Image by Jean Cooke
The octopus is back on the bed. Each night it strikes. This octopus tentacle tight about my ankle, pulling me under. My eyes are wide in the darkness, good God I long for the Sun. Another day gone and nothing done. I push the back of my head into the pillow as far as it can go. I’ve missed my chance to be a sexy centrefold. I counter: “I’m not so old! It’s only middle age!” Such a pathetic defence. Such a pathetic denial of the eternal conspiring of Time and Opinion. My arms splashing about. There is no outcrop to cling to out here for me. Middle age is out, far out in the open sea.
We’re living longer than ever before. This new mantra was never intoned in my youth. In all media this honey is poured, common experience ignored. How must it be when so close to the shore to hear We’re living longer than ever before? My eyes are wide in the darkness. I think of the ages of fallen loved ones. Sixty-seven, Fifty-seven, Forty-Nine and Six.
Each night the octopus tightens around me and I feel about my face. How loose it has become. My face, my mask, no longer fit to conceal the truth: I am a skull. I feel caught up with, I’ve almost been outrun. Another day gone and nothing done.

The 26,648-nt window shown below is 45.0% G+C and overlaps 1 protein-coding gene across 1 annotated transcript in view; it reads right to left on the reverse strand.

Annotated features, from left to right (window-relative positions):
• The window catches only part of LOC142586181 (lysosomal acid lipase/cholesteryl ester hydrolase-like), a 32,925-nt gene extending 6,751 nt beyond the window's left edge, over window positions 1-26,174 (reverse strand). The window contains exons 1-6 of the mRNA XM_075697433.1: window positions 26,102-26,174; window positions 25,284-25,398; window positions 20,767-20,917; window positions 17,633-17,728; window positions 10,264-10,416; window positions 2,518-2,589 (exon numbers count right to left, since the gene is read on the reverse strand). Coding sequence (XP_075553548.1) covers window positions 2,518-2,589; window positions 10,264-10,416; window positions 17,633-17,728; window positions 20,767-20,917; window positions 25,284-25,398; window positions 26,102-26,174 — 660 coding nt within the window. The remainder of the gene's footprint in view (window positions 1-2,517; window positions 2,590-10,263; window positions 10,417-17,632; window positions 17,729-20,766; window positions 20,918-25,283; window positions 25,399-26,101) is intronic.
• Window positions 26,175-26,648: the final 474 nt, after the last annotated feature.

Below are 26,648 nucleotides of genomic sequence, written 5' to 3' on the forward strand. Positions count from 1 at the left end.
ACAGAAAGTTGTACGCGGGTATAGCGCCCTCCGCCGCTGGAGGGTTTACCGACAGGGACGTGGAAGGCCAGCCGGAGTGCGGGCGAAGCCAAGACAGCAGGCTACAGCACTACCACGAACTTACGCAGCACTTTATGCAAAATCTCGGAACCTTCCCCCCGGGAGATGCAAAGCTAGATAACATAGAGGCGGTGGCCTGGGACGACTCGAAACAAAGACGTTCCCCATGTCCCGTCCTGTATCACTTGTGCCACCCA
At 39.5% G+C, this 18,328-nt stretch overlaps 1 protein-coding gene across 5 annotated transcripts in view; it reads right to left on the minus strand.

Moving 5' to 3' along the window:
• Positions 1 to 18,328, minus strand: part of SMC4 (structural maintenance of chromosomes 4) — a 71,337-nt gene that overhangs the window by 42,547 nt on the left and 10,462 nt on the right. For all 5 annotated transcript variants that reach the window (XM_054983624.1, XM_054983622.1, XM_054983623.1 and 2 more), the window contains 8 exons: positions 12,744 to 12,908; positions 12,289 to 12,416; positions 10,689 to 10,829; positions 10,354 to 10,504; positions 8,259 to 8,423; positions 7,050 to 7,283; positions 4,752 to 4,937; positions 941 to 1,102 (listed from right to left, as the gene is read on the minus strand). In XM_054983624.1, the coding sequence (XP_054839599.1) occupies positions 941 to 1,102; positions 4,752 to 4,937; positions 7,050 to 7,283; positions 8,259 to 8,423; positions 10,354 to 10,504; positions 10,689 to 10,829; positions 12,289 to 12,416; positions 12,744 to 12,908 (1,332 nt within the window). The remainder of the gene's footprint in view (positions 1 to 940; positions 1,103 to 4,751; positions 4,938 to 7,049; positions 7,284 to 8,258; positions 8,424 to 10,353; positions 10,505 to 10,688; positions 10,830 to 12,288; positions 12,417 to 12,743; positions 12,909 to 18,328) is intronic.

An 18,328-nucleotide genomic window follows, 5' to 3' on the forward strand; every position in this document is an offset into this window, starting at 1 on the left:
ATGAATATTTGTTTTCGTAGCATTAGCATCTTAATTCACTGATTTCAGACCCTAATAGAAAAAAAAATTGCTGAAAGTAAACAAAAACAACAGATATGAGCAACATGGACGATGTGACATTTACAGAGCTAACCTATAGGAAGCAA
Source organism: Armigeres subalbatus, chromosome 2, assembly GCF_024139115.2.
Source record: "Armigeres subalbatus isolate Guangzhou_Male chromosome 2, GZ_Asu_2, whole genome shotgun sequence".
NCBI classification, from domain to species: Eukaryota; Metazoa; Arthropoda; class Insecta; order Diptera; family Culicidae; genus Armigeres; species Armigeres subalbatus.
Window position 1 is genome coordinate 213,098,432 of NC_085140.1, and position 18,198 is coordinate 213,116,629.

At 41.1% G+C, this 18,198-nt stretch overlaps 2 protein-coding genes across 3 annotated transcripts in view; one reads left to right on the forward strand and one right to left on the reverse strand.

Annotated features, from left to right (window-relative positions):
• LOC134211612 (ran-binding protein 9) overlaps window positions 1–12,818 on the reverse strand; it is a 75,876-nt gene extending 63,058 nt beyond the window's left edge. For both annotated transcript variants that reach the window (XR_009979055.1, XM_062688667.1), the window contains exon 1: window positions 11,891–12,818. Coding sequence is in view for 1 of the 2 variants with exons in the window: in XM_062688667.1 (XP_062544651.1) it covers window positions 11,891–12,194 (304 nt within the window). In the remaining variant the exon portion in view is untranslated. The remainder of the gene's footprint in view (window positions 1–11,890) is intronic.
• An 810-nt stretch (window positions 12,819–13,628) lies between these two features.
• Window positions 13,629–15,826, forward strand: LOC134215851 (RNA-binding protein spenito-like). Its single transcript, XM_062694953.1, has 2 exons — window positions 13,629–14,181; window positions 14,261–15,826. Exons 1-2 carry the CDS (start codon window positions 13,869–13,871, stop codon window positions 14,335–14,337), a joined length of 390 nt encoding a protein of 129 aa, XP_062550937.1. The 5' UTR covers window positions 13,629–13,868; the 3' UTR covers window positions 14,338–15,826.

Sunshine quietens the starkness of the darkness. In shedding light it contradicts the night and I’m content once more that life is long and we’re living longer, much longer than ever before. It’s a hobby I need, something to do, something to occupy my time. Maybe something to do with wine. By day I clean and wash and dust the house. Where does all this dirt come from? The day drapes across me until bedtime when I hit the hay, wishing for my own portrait of Dorian Gray.
On good days I set about sorting out the toy box. Today I found a painting set. A present from a school-friend at a party long ago, carefully chosen by somebody kind. My eyes are wide in the darkness, it feels like I’ve gone blind. The octopus is back on the bed but tonight instead I think of somebody kind. A paintbrush, a set of colours and paper. All in its protective shrink-wrapped plastic, crying out.
More Visual Verse stories by Simon Webster here